Since its inception, Bridges has connected and inspired people who have faced cancer and the challenges that come with it. The quarterly publication is written by survivors for survivors. This June, it will celebrate its tenth anniversary.
We spoke with Eileen Gould, the patient editor for Bridges and a three-time cancer survivor. She reflects on the newsletter’s early days and her hopes for what’s next.
Can you tell me about the beginning of Bridges? How did it start?
I was diagnosed with Hodgkin lymphoma in 1978. At that time, there were hardly any resources for people with cancer. I was a patient at Stanford, and I wrote a few articles about survivorship.
Many years later, my husband was successfully treated at MSK for head and neck cancer, and I wanted to give back. I contacted the volunteer office and learned about a possible project in the Division of Survivorship and Supportive Care. I thought survivors should be able to share their stories with those who were newly diagnosed.
I had the idea of starting a newsletter at MSK in which survivors could write about their experiences, and we’d compile, publish, and distribute them. I didn’t have experience with this, other than writing those two articles.
So I spoke to Mary McCabe, who was Director of the Cancer Survivorship Initiative. She had a similar idea, and we decided to start this together. In March 2008, we started working on it along with a designer in the Department of Communications, Larissa Regala. We published our first issue in June 2008.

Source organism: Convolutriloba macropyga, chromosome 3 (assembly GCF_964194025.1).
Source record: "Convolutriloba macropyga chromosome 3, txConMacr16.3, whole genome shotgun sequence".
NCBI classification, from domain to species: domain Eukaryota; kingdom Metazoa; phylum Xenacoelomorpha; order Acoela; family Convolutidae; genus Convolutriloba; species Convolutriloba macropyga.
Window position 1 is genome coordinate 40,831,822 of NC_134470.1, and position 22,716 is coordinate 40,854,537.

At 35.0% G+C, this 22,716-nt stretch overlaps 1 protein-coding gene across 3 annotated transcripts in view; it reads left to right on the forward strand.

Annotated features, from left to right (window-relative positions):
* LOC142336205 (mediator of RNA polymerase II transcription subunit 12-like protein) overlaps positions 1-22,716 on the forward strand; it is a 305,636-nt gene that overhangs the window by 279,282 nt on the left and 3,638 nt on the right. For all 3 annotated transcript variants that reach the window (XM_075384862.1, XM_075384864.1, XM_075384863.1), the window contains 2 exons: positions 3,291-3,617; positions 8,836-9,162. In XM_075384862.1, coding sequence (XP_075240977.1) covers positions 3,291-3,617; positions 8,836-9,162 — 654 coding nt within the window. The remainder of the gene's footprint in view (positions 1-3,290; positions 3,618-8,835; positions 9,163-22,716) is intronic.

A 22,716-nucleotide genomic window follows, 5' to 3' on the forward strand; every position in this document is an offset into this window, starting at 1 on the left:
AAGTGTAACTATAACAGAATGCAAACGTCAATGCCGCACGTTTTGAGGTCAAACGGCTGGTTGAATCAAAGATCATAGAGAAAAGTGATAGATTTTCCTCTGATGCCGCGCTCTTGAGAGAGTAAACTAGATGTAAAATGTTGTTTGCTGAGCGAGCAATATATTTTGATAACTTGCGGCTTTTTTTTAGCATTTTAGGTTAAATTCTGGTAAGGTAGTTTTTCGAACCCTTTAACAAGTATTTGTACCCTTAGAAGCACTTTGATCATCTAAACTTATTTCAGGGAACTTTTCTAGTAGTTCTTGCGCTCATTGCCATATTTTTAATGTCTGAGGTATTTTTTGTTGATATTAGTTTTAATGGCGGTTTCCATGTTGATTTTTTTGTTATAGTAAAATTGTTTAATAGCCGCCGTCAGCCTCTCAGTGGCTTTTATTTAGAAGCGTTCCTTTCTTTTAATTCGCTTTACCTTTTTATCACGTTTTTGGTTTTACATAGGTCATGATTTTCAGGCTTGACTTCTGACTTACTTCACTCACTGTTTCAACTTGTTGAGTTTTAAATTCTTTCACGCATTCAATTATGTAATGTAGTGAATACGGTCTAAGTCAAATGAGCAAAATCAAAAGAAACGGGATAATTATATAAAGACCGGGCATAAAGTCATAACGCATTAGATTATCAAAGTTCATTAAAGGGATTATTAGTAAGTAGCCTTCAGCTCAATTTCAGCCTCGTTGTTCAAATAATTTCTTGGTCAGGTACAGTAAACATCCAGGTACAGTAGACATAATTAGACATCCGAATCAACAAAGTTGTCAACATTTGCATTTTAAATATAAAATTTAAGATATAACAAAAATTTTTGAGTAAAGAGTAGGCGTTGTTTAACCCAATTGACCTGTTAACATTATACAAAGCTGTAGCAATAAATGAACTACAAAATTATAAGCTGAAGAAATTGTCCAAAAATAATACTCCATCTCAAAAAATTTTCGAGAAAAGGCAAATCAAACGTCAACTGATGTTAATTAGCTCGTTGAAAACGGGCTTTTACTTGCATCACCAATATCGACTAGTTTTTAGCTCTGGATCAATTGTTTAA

Where did the name Bridges come from?
The bridge represents the goal of our publication. We hope that we are able to connect people. When Bridges first started, a young man named Duane Bailey-Castro was asked to be on our advisory committee. He was an avid photographer and Hodgkin lymphoma patient and loved to take photographs of the bridges around New York City. So we used one of his photos of the Brooklyn Bridge as our cover.Back to top
Who decides what survivorship issues are covered in each issue?
We have an advisory committee made up of doctors, nurses, volunteers, patients, caregivers, and more. Every other month we meet to discuss topics for the upcoming issue. We have recurring sections — Ask the Survivor (an interview) and Ask the Professional (an interview with an MSK doctor or nurse) — and then three or four stories written by survivors. Those can be about anything they want.Back to top
What’s been the most gratifying part of your work with Bridges?
When we started, I wasn’t sure we would have enough stories to last ten years. I’m inspired by all of the writers that submit to Bridges. Whenever I read a story written by a younger person, I feel a bit of a special connection. I was diagnosed with cancer when I was 21 and hardly knew anything about cancer. No one in my family had cancer before me. It changed my life forever.
What’s next for Bridges? What do you hope the next ten years brings?
We now have more than 3,500 subscribers, and I hope we can continue to grow that number. Even more importantly, though, I hope that we continue to hear from survivors who want to share their story of hope and survival.
The cancer community is so much more aware of survivors today compared with how it was when I was first diagnosed. At MSK especially, it’s clear that there has been a focused effort to make survivorship an important part of the cancer experience.Back to top
What advice do you have for someone who wants to write for Bridges?
Anyone who has cancer now or has had cancer can submit their story to Bridges. My main advice is not to be worried if you don’t consider yourself a good writer. If you have a story or just an idea but don’t know how to put it on paper, we have people on our advisory committee who can help. Every story is a good story because the person is here to tell it.Back to top